Inherent in these approach is the tendency to depart from the scriptural portrayal of heaven and hell and engage in speculation in order to gain an effect. So we conjure up vile images for hell and virtuous images for heaven to achieve our ends.

The corrective is always to be rooted in scripture for our approach to these matters. So we preach God as wholly beautiful in all His trinitarian, Father, Son and Holy Spirit magnificence. The consequence of such preaching is the awareness that heaven is only heaven because God is there.

Similarly hell is presented as the just vengeance of God against sin. Hell is an understandable place when we realise how vile an offence and sin is against a beautiful all loving holy Lord God.

We must be careful that our emotions in preaching flow out of a heart in tune with scripture. So our passions for being in glory with the Lord flow as we appreciate our God and our passions of alarm and concern flow when we present the vileness of sin. Yes we should be emotional in preaching, passions should flow. But they flow not because we are great thespians, but because God, through the Word of God, has got a hold of us.

Anyone who has attended drama school can whip up a fervour as regards to heaven and hell. But, only the Spirit anointed preacher can bring people to appreciate God and his ways. And through that, by the Holy Spirit, to see life transformation.



Don’t Pad Out Your Sermon

One of the great dangers in preaching, particularly when you are new to the experience, is that of padding out your message. You feel that you don’t have enough material and will not go the distance and so you add extras in to the message.

I have written here about the issue of pruning in preaching. In that instance there is the problem of having gathered too much detail into your sermon. In speaking of padding out your preaching I am dealing with the reverse problem. Although they very much bear on the same issue; that of making sure you have the appropriate material in your preaching.

All messages need to properly be developed so that they are suitable for the context in which they are preaching. Giving consideration to this is all a proper part of preparing. I have written here about the issue of contextualising preaching. Having navigated through all the issues of preparing properly then there is the need evaluate that you are presenting a message which is suitable.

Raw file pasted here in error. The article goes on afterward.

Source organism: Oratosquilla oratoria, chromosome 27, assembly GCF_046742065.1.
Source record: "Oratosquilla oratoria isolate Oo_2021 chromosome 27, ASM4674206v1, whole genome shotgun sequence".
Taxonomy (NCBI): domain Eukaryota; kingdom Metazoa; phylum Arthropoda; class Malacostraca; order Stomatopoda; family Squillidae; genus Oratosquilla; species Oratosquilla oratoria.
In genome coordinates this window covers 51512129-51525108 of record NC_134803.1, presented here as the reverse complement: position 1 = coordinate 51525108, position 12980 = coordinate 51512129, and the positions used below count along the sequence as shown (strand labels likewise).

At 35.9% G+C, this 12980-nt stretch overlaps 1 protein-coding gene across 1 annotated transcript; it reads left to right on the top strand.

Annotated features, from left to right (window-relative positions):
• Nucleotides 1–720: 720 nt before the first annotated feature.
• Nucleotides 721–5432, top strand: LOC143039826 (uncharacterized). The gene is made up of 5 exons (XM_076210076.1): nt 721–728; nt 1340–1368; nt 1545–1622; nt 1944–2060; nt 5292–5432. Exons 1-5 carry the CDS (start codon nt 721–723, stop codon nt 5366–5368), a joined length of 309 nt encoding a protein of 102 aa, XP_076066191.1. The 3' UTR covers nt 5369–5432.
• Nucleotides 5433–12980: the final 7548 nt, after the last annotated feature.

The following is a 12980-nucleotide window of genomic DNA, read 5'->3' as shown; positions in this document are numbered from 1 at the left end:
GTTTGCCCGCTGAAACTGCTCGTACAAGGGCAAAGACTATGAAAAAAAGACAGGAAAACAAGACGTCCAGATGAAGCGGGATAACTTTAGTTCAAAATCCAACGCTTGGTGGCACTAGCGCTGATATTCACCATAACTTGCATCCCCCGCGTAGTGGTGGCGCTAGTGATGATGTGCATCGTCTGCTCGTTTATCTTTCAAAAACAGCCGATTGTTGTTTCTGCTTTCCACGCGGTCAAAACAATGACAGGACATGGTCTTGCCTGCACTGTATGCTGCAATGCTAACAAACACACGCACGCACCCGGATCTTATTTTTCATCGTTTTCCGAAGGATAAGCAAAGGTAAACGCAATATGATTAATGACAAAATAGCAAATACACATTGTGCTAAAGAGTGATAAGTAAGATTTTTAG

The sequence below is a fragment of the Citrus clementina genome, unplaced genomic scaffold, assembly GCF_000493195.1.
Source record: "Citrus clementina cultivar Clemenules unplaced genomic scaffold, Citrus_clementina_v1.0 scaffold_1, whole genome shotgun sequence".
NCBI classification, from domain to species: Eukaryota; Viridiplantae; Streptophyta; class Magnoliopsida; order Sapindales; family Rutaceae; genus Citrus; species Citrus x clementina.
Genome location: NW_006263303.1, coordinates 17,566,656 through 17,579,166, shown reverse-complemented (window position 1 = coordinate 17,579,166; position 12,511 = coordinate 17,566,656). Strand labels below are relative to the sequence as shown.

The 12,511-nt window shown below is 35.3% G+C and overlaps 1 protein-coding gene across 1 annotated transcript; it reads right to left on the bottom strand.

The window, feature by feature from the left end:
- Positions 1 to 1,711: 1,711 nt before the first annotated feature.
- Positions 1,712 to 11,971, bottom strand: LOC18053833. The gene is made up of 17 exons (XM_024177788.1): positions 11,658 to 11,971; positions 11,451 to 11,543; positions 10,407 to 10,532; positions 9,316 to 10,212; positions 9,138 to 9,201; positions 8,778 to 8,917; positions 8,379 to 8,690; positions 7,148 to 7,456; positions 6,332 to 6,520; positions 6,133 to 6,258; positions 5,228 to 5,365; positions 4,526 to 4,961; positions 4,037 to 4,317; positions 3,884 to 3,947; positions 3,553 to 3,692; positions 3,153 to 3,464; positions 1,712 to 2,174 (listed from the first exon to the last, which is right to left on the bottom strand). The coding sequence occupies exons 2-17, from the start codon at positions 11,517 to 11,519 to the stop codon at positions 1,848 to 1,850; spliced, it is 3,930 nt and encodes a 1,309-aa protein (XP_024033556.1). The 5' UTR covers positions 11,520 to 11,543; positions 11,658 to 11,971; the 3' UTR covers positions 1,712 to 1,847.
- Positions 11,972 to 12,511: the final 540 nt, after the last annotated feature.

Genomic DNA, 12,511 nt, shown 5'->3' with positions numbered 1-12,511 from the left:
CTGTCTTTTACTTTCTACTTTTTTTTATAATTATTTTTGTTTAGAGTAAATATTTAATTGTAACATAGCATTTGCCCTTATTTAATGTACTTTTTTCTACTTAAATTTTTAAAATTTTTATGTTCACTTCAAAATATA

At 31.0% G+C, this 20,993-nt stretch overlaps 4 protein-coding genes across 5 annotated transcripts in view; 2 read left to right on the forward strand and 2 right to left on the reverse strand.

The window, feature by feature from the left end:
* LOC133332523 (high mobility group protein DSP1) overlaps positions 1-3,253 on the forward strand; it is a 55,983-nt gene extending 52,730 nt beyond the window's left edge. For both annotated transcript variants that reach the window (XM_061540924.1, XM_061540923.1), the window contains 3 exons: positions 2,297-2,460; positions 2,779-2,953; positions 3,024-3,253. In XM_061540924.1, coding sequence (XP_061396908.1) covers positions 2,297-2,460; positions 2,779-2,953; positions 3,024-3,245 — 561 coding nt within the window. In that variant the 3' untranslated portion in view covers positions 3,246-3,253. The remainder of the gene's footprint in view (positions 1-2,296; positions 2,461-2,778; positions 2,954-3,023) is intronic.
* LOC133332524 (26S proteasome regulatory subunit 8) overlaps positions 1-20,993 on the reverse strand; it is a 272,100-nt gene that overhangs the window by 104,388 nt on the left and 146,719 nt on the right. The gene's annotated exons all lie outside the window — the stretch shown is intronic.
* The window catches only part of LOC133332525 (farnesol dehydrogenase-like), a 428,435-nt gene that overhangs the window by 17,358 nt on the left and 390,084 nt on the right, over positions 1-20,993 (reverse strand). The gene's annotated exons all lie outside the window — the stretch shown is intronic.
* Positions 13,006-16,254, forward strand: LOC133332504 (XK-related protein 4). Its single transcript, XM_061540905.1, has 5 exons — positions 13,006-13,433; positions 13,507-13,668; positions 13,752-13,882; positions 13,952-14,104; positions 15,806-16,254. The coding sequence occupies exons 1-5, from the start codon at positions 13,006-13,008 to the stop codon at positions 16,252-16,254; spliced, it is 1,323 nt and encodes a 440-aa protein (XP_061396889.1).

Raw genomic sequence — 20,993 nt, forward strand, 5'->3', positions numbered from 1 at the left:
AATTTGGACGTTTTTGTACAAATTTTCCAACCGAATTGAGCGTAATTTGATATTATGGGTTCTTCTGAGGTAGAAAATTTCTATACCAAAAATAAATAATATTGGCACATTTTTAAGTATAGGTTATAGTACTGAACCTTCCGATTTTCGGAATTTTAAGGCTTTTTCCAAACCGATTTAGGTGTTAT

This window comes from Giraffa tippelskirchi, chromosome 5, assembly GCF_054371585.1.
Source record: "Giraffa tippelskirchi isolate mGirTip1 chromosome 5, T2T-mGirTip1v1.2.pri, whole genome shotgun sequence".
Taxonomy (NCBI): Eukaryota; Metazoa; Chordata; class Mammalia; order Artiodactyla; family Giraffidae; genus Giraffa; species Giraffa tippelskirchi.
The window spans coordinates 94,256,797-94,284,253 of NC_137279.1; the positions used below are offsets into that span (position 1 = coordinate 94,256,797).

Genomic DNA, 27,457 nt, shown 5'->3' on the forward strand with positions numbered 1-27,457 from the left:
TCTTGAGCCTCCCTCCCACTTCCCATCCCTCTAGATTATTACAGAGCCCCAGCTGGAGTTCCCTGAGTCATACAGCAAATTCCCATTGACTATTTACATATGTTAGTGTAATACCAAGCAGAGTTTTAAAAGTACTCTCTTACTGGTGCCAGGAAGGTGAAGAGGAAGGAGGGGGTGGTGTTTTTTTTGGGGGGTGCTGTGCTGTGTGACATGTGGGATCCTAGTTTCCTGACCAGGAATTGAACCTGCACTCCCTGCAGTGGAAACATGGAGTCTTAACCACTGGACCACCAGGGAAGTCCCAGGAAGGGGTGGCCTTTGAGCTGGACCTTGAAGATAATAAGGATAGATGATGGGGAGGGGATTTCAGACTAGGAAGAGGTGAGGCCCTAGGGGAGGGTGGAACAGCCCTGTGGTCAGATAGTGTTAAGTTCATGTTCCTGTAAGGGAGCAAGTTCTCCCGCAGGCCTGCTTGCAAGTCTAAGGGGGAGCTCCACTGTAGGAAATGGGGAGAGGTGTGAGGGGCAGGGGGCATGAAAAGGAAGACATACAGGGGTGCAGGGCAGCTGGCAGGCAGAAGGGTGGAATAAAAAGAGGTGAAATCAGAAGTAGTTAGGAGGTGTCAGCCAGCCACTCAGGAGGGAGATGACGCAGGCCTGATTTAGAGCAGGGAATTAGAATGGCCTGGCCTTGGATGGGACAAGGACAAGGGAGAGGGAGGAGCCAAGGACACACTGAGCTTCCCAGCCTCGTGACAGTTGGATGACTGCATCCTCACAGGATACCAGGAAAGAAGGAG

If we conclude rightly or wrongly, that we have too little material, there is a tendency to pad out our message so that we fill out the time. This leads to extraneous material getting into the sermon and the sermon becomes clogged with all sorts of stuff which take away from the message God has given you. It is better to be too short than to be too clogged.

There are no doubt many fine balances here. But we need to fight against the issue of unnecessarily bolstering a sermon. Develop the sermon fully, but don’t pad it out.


Knowing Their Character

But as for you, continue in what you have learned and have become convinced of, because you know those from whom you learned it (2 Tim. 3:14). In this scripture Paul is supporting his insistence that Timothy keep with the Word of God by reminding him about who he had learned that Word from, This instructs us that the character of those who teach us the Word gives extra reason for us to believe that Word.

This is not to say that if the Word is brought to us by someone who we know to be an infidel, or afterwards proves to be an infidel, that we reject the Word. Our Lord said in Matthew 23:2-3 that The teachers of the law and the Pharisees sit in Moses’ seat. So you must be careful to do everything they tell you. But do not do what they do, for they do not practice what they preach. The Word must be obeyed because it is the Word of the Lord.

Nevertheless we should be doing what we teach. The Word that we teach should be modelled in our lives. This is a big issue for parents and all who teach the Word to others. But it is also a critical issue in our witness generally. It is the power of a godly life which lives out the gospel, that gives credibility to that same gospel when it is shared with others. And thereby there is effective ministry which attracts people to our Lord. It may even be that someone’s sweet testimony for Christ led to you seeking the Lord.

The implication of this is that we must be aware of our proneness to hypocrisy and be vicious in rooting it out in our lives.

This also has implications for the manner in which we conduct our affairs before God. We live in an age of the all-pervasive internet and social media. It has became easy in this digital age, to meet in cyber churches or to get our spiritual food from our favourite Bible teacher online. In such a situation we very likely have no knowledge of the charachter of those who are teaching us. It should not be this way. Knowing the charachter of our teachers is a God-ordained way in which he verifies His message.

This, therefore, gives strong impetus to the need for us to be based in local churches. And in those churches we need to have leaders who do not “ivory tower” themselves. We need those who move among the people so that their lives can be seen. Paul speaks in 1 Thessalonians 5:11 about Now we ask you, brothers and sisters, to acknowledge those who work hard among you, who care for you in the Lord and who admonish you. The leaders were among the church in Thessalonika and that is the way it should be. If you are a church elder you need to be among the people so people can see your character.

This also cautions us against churches becoming to big. If church members are not interacting with those who teach them because the church is simply too big, then means should be put in place to resolve this situation. That may mean refining the organisation of the church,or planting another church.